There is an upsurge of email scams, otherwise known as phishing scam where email conversations are intended to trick victims into making payments into a fraudulent bank account. At DewCIS, we take this opportunity to alert Internet users against ongoing email scammers who manipulate email addresses to deceive the victims into trusting the authenticity of the email and obtain sensitive information.
The scam starts by the fraudsters hijacking an otherwise very genuine email conversation between a supplier say of email address Frankline Njuguna <firstname.lastname@example.org> resident in Kenya and a genuine client John Doe <email@example.com> resident in Spain for example.
Because scammers are motivated by money, they will lay in wait and only hijack the email conversation when a prospect of payment is real.
At this point, the fraudster will create parallel seemingly similar email addresses as follows; Frankline Njuguna <firstname.lastname@example.org> for the supplier and John Doe <email@example.com for the customer.
With this communication hijacked, the fraudsters will be well positioned to act as both the supplier and the client sharing only that information they find appropriate such as fraudulent banking details to the unsuspecting client.
The supplier still believing that they are communicating with genuine client negotiates and shares quotations with the client, while the client still believing that they are dealing with the genuine supplier confidently makes payment to the fraudulent bank account. Immediately the money hits their account, the fraudsters immediately cease communication and disappear into thin air.
It is only when the client doesn’t receive the agreed services in time and either makes a call or reach out using another channel to the supplier that the parties realize that they have been defrauded.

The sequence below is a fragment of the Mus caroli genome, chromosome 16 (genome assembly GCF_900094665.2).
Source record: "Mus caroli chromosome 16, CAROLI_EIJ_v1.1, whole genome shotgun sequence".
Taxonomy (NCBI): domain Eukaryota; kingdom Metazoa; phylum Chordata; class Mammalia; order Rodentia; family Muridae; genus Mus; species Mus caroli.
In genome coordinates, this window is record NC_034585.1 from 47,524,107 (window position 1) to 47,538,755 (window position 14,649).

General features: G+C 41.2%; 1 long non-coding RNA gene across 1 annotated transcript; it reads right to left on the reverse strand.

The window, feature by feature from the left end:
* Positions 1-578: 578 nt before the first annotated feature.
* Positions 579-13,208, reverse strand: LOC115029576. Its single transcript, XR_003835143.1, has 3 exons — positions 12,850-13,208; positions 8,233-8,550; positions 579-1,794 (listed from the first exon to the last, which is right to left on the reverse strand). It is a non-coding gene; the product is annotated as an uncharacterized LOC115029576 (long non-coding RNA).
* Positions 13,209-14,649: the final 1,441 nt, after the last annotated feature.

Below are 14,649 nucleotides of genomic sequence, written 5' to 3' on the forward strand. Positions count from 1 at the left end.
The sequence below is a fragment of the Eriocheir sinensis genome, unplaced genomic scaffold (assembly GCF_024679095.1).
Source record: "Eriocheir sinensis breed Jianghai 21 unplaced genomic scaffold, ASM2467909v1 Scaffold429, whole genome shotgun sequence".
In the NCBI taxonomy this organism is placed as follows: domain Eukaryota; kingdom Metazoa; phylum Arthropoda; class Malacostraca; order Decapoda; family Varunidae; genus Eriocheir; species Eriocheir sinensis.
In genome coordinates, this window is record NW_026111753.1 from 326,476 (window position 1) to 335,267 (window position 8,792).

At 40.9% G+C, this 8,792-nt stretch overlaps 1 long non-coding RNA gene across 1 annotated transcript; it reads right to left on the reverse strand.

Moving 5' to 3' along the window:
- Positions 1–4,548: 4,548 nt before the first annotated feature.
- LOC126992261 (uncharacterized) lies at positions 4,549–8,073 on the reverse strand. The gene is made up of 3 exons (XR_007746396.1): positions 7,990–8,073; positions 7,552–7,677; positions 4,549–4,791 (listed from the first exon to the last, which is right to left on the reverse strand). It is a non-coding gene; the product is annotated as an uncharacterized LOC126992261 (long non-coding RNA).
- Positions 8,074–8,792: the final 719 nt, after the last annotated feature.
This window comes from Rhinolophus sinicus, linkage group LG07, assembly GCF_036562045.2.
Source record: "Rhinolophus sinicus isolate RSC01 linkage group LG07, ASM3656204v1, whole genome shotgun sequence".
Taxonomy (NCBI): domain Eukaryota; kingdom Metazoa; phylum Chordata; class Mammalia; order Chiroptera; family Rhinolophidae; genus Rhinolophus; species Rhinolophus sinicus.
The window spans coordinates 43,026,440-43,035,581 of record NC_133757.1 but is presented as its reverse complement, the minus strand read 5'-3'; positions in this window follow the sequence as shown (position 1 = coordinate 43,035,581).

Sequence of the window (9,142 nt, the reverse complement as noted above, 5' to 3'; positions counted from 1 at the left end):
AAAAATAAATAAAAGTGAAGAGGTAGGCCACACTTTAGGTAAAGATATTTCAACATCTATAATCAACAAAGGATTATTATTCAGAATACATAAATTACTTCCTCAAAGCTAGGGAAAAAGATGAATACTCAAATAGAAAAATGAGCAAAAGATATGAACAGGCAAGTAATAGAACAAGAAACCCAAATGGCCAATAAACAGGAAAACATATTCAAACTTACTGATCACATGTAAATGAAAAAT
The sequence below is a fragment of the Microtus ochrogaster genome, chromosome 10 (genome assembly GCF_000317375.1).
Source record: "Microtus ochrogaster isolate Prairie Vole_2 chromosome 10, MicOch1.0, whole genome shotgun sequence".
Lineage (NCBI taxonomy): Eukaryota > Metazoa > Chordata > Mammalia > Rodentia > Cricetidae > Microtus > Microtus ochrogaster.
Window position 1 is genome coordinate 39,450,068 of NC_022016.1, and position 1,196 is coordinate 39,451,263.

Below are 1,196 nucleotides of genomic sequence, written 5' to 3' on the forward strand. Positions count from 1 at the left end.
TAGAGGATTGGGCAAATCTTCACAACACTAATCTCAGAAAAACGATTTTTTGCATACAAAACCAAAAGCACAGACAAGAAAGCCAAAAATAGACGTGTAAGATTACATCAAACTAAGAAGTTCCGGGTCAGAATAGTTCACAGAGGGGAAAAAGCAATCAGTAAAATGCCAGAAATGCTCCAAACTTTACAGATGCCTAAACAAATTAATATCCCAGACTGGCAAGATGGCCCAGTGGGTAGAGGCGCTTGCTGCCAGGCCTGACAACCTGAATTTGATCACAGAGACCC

This sort of trickery is not very sophisticated at all. The fraudsters are simply taking advantage of our “humanness”; that users do not often care to check the true email addresses of the people they are interacting with. Thus, the fraudsters simply modify the email address but retainsthe username of the source and or recipients, and therefore catching us unawares.
This is very easily done within existing domain registries. For example, it would cost someone just about $ 2 to register a shippers.com.drdomain and create an email address firstname.lastname@example.org for use to defraud unsuspecting users.
From this fraud, it is clear that the fraudsters are possibly collaborating with an insider at either the client or the supplier business; the accomplice who steals the email trail from the mailbox and shares with the fraudsters. Since this is the point of entry and therefore the weakest link, there is need to limit transactional email communications such as those with bank account details to only the necessary staff.
The other very important check is to encourage communication between the customer and the supplier using alternative channels including telephone, WhatsApp etc particularly as a follow-up to ensure the appropriate banking details are shared.
Another practical way of preventing email fraud particularly on sensitive or confidential information is to wrap the content of your emails encrypted with a password that is time bound to expire within a specified time period. To ensure that none other than the intended recipient accesses the message, the passwords ought to be sent via a different channel such as via a phone call or SMS.
While it takes practice to pay attention to domain email addresses of users, we are encourages to always be vigilant so that one can spot the tweaks and tiny differences in email addresses and catch the fraudsters on their tracks and avoid losses.